UCL Energy Institute launch: Providing a blueprint for a low-carbon world

30 June 2009

Lord Hunt

Giving the keynote speech at the launch of the UCL Energy Institute on 29 June 2009, Lord Hunt, Minister of State for the UK Department of Energy & Climate Change (DECC), said that high-quality academic research would provide the blueprint for a low-carbon world.

Lord Hunt described UCL as one of the finest universities in the world and expressed his delight that it was taking energy issues seriously. Three days earlier, the government had published ‘The Road to Copenhagen’, a document that makes the case for an ambitious agreement at Copenhagen in December 2009 and focuses on urgent action to limit global temperature increases to no more than two degrees Celsius.

Lord Hunt said that DECC would rely on expert advice in charting the pathway to the reduction of carbon emissions. He welcomed in particular the UCL Energy Institute’s establishment of a UK Doctoral Training Centre in Energy-Demand Reduction & the Built Environment, a collaboration with Loughborough University. He said it would produce the next generation of energy experts necessary to engineer the fundamental scientific and social revolution.

Professor Grant

Professor Malcolm Grant, UCL President and Provost, said that there was no greater challenge than that of energy as a focus of the talents of a leading university. The new UCL Energy Institute would enable UCL to draw on all its disciplines to address that challenge. It had relevance to and would impact on each of the UCL Grand Challenges: Global Health, Sustainable Cities, Intercultural Interaction and Human Wellbeing.

Professor Lowe

Professor Robert Lowe, Deputy Director of the UCL Energy Institute, reminded the audience – comprising academics, business delegates, representatives from local and national authorities as well as government agencies – of the benefits that fossil fuel had brought to humanity over the past two centuries. He said that the institute must now prepare the way for a reversal in the growth of consumption, and that its focus on energy-demand reduction would be crucial in this process. 

The UCL Energy Institute

  • Directed by Professor Tadj Oreszczyn, the UCL Energy Institute was established in October 2008 as UCL’s response to the global challenges of mitigating climate change and providing energy security in the 21st century, as well as to support the UCL Grand Challenges.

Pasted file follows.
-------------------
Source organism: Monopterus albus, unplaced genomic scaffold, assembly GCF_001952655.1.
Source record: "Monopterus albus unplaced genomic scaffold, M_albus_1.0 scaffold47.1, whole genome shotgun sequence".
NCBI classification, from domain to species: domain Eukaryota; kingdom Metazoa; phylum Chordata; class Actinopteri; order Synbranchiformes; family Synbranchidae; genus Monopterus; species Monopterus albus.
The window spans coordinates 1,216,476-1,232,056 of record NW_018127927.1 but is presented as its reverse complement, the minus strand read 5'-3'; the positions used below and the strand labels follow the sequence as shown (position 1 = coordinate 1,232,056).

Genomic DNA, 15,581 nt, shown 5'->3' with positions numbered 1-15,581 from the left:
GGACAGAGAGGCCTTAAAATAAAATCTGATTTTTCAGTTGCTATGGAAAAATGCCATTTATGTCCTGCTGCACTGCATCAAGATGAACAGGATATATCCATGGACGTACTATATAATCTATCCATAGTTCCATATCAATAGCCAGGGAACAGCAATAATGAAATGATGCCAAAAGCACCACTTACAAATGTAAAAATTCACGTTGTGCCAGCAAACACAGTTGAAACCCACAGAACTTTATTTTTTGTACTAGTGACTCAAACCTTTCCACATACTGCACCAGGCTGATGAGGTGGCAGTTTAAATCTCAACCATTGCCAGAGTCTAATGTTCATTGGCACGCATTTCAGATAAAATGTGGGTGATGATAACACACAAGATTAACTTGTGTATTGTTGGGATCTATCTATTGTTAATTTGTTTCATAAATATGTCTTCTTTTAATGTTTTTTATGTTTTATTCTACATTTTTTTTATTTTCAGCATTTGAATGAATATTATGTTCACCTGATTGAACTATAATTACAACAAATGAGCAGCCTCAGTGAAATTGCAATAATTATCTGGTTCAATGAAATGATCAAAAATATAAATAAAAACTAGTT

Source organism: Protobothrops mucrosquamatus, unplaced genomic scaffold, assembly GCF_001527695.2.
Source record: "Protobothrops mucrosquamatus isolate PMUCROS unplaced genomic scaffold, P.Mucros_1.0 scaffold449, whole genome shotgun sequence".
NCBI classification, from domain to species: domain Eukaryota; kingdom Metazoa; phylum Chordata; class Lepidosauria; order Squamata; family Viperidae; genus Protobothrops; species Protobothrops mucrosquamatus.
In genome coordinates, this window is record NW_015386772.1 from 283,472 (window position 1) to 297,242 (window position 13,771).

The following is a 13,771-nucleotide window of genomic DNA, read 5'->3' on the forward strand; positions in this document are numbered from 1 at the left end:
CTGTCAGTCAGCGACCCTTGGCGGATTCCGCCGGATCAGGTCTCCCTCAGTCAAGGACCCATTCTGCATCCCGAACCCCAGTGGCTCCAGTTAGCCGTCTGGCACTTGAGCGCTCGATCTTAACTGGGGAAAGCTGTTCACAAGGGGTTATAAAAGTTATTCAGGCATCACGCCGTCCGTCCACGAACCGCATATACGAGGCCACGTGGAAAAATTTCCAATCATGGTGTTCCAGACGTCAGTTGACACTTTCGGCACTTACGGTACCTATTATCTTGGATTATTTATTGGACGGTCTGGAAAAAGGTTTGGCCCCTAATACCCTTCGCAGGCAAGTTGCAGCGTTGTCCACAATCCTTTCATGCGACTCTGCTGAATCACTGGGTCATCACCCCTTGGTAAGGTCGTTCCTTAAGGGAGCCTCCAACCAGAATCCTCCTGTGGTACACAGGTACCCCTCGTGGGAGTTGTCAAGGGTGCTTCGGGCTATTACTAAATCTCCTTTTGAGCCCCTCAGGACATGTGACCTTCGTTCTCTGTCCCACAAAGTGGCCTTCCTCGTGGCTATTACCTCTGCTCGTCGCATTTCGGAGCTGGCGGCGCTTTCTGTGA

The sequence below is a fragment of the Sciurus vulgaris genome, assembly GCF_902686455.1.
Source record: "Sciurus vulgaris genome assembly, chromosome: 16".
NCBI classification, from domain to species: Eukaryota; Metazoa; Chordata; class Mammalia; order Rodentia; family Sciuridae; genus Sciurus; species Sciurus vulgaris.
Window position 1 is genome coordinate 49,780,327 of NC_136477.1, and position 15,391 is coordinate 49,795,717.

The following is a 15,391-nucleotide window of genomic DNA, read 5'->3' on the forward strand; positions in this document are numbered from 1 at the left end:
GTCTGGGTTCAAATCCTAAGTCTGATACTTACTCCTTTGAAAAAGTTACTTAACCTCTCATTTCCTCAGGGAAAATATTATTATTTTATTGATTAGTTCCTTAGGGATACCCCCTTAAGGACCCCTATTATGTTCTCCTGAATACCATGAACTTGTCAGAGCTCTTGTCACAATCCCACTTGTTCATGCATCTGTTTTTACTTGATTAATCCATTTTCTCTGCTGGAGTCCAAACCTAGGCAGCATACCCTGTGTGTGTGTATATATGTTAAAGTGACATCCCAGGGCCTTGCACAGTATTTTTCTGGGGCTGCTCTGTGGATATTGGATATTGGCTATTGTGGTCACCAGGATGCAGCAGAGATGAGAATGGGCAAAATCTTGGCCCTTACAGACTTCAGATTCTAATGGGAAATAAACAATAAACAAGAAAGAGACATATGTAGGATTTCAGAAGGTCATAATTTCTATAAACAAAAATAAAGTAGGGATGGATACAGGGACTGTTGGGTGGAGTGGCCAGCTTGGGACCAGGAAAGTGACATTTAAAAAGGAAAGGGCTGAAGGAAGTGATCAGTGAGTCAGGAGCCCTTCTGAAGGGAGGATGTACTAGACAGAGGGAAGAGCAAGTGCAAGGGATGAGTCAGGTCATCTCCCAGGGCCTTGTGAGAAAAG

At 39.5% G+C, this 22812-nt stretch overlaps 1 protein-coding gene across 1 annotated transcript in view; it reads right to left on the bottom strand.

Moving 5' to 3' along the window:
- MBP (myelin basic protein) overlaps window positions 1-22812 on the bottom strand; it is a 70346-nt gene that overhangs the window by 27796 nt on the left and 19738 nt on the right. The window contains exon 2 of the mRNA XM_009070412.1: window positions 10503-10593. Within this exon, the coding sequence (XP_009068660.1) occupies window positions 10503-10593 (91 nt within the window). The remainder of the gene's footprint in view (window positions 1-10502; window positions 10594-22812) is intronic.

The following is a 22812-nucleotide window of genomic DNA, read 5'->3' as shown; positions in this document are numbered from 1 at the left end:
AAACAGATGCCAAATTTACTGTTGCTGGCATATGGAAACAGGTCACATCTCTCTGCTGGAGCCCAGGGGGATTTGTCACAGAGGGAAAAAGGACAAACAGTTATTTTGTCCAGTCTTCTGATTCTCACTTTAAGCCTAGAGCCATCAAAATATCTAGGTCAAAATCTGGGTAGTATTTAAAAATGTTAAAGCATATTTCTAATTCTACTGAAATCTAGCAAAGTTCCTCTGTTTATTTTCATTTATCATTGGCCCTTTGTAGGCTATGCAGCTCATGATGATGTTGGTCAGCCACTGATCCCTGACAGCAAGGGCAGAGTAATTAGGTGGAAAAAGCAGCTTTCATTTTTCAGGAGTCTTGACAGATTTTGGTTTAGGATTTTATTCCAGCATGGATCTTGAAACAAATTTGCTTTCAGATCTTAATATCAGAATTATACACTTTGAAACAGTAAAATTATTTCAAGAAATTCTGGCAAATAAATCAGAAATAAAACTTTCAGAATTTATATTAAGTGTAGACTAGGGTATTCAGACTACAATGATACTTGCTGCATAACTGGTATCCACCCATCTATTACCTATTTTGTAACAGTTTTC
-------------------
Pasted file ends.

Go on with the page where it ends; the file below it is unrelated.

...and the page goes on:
• The institute coordinates and stimulates research on energy and carbon-emissions reductions across UCL, through building multidisciplinary teams around ambitious projects. It also acts as the public interface for energy research and related activities in UCL. It plays a leading role in advising government and industry through placing particular emphasis on data quality (by energy monitoring, analysis of existing datasets and model construction) and its use in evidence-informed policy and decision-making.
  • The institute’s work covers: the carbon intensity of energy, from legal frameworks for carbon capture and storage to micro combined heat and power (micro-CHP) field trials; the energy intensity of services, from regulations for building thermal efficiency to modelling demand for transporting people and goods; and the consumption intensity of users, from understanding consumer response to price signals to behavioural responses to building-control systems.
  • Funded by the Engineering & Physical Sciences Research Council, the UK Doctoral Training Centre in Energy-Demand Reduction & the Built Environment will produce the next generation of highly skilled and broadly educated energy researchers to lead and support the complex, multidisciplinary task of driving down energy demand and CO2 emissions of the UK building stock.
  • Grand Challenges

    UCL is committed to using its vast range of expertise to improve humanity’s circumstances, initially around the Grand Challenges of Global Health, Sustainable Cities, Intercultural Interaction and Human Wellbeing. The underlying philosophy of Grand Challenges is that solutions to complex and systemic problems emerge only when different kinds of expertise and methodologies are brought together: that our collective wisdom is greater than the sum of our expertise.

    Images (from top): Lord Hunt; Professor Grant; and Professor Lowe